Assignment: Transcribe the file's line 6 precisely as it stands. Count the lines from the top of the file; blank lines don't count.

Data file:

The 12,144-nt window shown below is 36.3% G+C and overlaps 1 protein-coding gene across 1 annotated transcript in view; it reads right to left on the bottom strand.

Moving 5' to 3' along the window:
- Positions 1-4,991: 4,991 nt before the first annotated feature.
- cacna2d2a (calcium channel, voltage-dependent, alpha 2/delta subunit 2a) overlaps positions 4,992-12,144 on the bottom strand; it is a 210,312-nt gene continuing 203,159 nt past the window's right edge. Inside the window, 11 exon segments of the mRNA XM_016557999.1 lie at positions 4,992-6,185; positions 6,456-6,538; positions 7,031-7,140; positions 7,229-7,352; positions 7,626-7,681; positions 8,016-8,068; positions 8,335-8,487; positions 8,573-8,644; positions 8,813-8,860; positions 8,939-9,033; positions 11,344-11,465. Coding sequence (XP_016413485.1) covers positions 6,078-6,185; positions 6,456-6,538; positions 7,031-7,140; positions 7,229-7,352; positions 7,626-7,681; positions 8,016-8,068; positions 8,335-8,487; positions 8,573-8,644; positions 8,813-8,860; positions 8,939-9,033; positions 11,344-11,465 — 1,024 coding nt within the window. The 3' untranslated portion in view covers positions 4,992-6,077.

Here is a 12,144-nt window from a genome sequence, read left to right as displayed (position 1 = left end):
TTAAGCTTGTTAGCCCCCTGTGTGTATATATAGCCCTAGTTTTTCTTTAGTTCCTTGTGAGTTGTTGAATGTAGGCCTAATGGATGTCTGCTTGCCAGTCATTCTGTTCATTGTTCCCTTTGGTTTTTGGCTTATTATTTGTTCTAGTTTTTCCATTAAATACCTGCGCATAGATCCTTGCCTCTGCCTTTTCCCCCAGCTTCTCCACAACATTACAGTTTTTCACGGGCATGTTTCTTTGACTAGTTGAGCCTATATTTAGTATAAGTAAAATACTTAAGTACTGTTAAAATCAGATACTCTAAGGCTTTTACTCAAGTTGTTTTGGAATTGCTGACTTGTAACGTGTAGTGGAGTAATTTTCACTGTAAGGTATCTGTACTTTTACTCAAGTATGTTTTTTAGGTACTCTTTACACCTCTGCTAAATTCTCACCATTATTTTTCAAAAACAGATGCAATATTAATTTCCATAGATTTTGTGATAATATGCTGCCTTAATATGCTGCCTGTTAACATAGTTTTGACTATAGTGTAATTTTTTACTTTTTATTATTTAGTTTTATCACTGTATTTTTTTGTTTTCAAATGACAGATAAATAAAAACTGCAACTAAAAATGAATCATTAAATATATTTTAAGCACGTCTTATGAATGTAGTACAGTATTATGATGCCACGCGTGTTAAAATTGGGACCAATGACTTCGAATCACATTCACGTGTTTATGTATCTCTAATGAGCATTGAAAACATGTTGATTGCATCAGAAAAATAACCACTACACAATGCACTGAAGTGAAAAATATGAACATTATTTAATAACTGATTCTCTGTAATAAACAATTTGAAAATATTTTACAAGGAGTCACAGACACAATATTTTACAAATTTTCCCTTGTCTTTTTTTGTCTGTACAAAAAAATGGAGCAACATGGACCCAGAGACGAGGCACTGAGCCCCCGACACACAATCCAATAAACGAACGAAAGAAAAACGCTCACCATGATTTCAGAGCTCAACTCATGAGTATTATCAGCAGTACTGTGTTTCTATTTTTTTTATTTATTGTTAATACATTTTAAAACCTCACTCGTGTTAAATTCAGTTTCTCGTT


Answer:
TTAAGCTTGTTAGCCCCCTGTGTGTATATATAGCCCTAGTTTTTCTTTAGTTCCTTGTGAGTTGTTGAATGTAGGCCTAATGGATGTCTGCTTGCCAGTCATTCTGTTCATTGTTCCCTTTGGTTTTTGGCTTATTATTTGTTCTAGTTTTTCCATTAAATACCTGCGCATAGATCCTTGCCTCTGCCTTTTCCCCCAGCTTCTCCACAACATTACAGTTTTTCACGGGCATGTTTCTTTGACTAGTTGAGCCTATATTTAGTATAAGTAAAATACTTAAGTACTGTTAAAATCAGATACTCTAAGGCTTTTACTCAAGTTGTTTTGGAATTGCTGACTTGTAACGTGTAGTGGAGTAATTTTCACTGTAAGGTATCTGTACTTTTACTCAAGTATGTTTTTTAGGTACTCTTTACACCTCTGCTAAATTCTCACCATTATTTTTCAAAAACAGATGCAATATTAATTTCCATAGATTTTGTGATAATATGCTGCCTTAATATGCTGCCTGTTAACATAGTTTTGACTATAGTGTAATTTTTTACTTTTTATTATTTAGTTTTATCACTGTATTTTTTTGTTTTCAAATGACAGATAAATAAAAACTGCAACTAAAAATGAATCATTAAATATATTTTAAGCACGTCTTATGAATGTAGTACAGTATTATGATGCCACGCGTGTTAAAATTGGGACCAATGACTTCGAATCACATTCACGTGTTTATGTATCTCTAATGAGCATTGAAAACATGTTGATTGCATCAGAAAAATAACCACTACACAATGCACTGAAGTGAAAAATATGAACATTATTTAATAACTGATTCTCTGTAATAAACAATTTGAAAATATTTTACAAGGAGTCACAGACACAATATTTTACAAATTTTCCCTTGTCTTTTTTTGTCTGTACAAAAAAATGGAGCAACATGGACCCAGAGACGAGGCACTGAGCCCCCGACACACAATCCAATAAACGAACGAAAGAAAAACGCTCACCATGATTTCAGAGCTCAACTCATGAGTATTATCAGCAGTACTGTGTTTCTATTTTTTTTATTTATTGTTAATACATTTTAAAACCTCACTCGTGTTAAATTCAGTTTCTCGTT